The Estonian Piano Orchestra – broadcast review
25 June 2011
The Estonian Piano Orchestra, brainchild of
member Lauri Vainmaa, was created ten years ago by combining four piano-duet
teams, and promptly commissioned new works from local composers. Cunningly, perhaps, the best came
first. Jaan Raats’s ten-minute Concerto Op 126 – upbeat, motoric, foot-tapping
– recalled John Adams: piano teams anywhere, please repeat. Ulo Krigul’s bleak and unexpectedly
sparse 14-minute Aquaspherics introduced more adventurous techniques, some of
them (delicate, and scarcely audible) from inside the piano. One effect, a cascade of top-register
twitterings spiralling down the keyboards and falling off the bottom, recurred
in Urmas Sisask’s Voices of the Universe, Op 88 and formed one of that piece’s
best moments: elsewhere the material was – disappointingly, for such a cosmic
title – commonplace, and its 20 minutes failed to cohere.
The whole programme was completed by a non-piano interlude (Erkki-Sven Tuur’s orchestral Cystallisato), Sisask’s Ave Maria, and the best-known solo piano piece (Für Alina) of Estonia’s best-known composer, Arvo Pärt. Piano ensembles have a long history, studded with famous names like Czerny, Liszt, Rachmaninov, Grainger, Stravinsky and Orff. They deserve a separate article – meanwhile, the Estonian Piano Orchestra proudly displays a small country punching well above its weight. I look forward to its next commissions.
Gear up for a Prom-com
21 June 2011
Why did the chicken cross Kensington Road? To get to the Albert Hall, of course.
Aussie pianist-comedian Tim Minchin (pictured) hosts a Proms first on 13 August – a Comedy Prom. If Minchin’s previous form is anything to go by, you might have to take some extra pants. The prom also features BBC’s Maestro winner Sue Perkins and cabaret duo Kit and the Widow.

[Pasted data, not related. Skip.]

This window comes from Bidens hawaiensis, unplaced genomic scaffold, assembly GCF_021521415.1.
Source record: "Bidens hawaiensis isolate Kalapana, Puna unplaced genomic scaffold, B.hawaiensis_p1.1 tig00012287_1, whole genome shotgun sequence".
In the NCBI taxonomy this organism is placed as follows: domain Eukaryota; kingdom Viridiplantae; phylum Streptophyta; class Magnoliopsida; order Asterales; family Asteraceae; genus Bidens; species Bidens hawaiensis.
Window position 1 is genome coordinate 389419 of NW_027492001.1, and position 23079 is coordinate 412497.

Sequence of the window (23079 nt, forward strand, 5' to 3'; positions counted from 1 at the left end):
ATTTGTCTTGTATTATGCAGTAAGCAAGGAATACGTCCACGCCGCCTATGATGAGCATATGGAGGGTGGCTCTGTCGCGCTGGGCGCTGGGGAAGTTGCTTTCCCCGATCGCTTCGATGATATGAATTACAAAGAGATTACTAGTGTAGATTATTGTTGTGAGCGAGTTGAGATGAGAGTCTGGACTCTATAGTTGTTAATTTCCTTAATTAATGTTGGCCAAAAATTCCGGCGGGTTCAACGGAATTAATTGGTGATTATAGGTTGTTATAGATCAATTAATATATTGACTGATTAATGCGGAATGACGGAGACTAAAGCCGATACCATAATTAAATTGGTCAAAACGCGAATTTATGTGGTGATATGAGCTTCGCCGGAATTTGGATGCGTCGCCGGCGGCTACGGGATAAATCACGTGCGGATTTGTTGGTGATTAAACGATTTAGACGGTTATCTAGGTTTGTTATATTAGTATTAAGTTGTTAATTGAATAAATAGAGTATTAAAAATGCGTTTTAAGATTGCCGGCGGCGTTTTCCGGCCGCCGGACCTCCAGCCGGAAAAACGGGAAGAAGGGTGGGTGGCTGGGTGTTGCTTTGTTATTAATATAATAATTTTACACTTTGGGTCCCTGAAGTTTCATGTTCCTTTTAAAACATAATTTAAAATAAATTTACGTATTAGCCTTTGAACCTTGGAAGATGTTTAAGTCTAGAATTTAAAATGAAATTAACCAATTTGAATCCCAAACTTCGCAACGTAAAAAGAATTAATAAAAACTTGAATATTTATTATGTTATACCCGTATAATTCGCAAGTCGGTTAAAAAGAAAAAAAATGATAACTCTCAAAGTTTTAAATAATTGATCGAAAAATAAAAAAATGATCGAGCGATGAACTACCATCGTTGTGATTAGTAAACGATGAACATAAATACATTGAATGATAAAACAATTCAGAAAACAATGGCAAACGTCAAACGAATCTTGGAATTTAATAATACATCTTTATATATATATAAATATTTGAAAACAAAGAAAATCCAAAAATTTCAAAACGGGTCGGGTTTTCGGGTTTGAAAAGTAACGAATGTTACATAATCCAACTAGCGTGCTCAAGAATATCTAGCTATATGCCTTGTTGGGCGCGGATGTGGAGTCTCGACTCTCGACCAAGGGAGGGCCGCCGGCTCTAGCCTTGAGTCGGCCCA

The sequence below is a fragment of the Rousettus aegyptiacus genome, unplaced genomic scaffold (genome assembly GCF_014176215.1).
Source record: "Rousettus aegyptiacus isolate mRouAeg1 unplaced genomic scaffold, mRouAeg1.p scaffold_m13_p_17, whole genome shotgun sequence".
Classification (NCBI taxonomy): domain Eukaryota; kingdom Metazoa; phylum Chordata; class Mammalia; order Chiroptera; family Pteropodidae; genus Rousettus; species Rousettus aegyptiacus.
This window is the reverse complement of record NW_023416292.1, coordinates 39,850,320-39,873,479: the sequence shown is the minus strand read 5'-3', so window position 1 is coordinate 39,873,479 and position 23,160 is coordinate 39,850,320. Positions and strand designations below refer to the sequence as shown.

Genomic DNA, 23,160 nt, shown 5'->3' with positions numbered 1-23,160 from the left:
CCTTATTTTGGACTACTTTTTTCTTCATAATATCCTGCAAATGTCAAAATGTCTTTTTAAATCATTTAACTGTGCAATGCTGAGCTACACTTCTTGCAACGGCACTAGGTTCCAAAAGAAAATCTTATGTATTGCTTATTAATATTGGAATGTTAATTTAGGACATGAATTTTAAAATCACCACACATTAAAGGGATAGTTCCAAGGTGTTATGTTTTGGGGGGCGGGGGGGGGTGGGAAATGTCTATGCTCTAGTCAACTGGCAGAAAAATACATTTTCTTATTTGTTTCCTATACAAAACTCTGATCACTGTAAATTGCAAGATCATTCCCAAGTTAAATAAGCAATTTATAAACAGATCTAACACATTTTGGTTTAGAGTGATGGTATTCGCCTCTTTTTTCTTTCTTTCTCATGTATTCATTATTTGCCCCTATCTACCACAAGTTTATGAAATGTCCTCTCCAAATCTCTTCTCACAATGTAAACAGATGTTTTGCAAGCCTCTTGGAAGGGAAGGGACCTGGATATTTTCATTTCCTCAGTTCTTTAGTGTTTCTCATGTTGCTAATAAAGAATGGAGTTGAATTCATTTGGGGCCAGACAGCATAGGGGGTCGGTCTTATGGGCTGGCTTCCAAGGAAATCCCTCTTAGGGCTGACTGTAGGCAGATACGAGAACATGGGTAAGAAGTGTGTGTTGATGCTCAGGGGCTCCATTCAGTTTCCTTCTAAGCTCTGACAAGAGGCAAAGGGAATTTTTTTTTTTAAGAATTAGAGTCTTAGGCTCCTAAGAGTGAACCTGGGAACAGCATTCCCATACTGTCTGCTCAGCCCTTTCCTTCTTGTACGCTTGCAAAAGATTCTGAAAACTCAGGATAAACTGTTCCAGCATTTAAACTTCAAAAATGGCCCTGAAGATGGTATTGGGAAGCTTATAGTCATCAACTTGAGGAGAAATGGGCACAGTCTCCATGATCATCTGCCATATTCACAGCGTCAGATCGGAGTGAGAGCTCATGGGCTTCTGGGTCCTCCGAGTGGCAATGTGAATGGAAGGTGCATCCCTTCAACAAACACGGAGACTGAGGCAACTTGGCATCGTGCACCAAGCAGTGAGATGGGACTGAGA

Some stuffed shirts might say the world’s greatest music festival is no place for laughter, but British pianist Danny Driver, who is taking part in the evening, says: ‘Music can encompass and express the entire gamut of human emotion and experience and this surely includes humour. I think it’s rather nice when audience members chuckle (quietly!) when the music being played takes a comical turn.’ He adds: ‘Such moments are to be found in anything from Bach to Ligeti. Haydn and CPE Bach, for instance, often indulge in deceptive trickery with sudden pauses and unexpected harmonic progressions; Bartók ridicules Shostakovich’s Leningrad Symphony in his Concerto for Orchestra. Where there is humorous intention in a score, I don’t hesitate to bring it out, though always with good taste and a sense of appropriate balance in mind.’
On the night Driver says we can expect some surprises: ‘Reizenstein’s Concerto Popolare is a hodge-podge of themes from several famous piano concertos. However, the orchestra and soloist don’t always agree on which one is to be played at any given moment. A few popular tunes also make appearances, disguised to a greater or lesser extent, sometimes behaving badly, sometimes actually “infecting” parts of a well-known piano concerto.’
But the comedy element has a serious point too. Says Driver: ‘Comedy is not just about laughter, it’s also a deeply probing form of social commentary. Listening to the Concerto Popolare and its lampoonery of the “greatest hits for piano and orchestra”, and we might be faced by some surprisingly serious questions: why do we listen to certain works and not others, and how do we listen to them?’ So, not time to stick on the red nose and pull out the custard pie just yet...
Artur Pizarro to perform London recital to help the homeless
31 May 2011, London
Acclaimed concert pianist Artur Pizarro is to perform an exclusive recital at Chappell of Bond Street, London, on 30 June featuring works by Chopin, Debussy and Ravel.
Only 45 tickets are available and the event is the second in Chappell’s 200th anniversary fundraising concert series in aid of Centrepoint, the leading charity for homeless young people.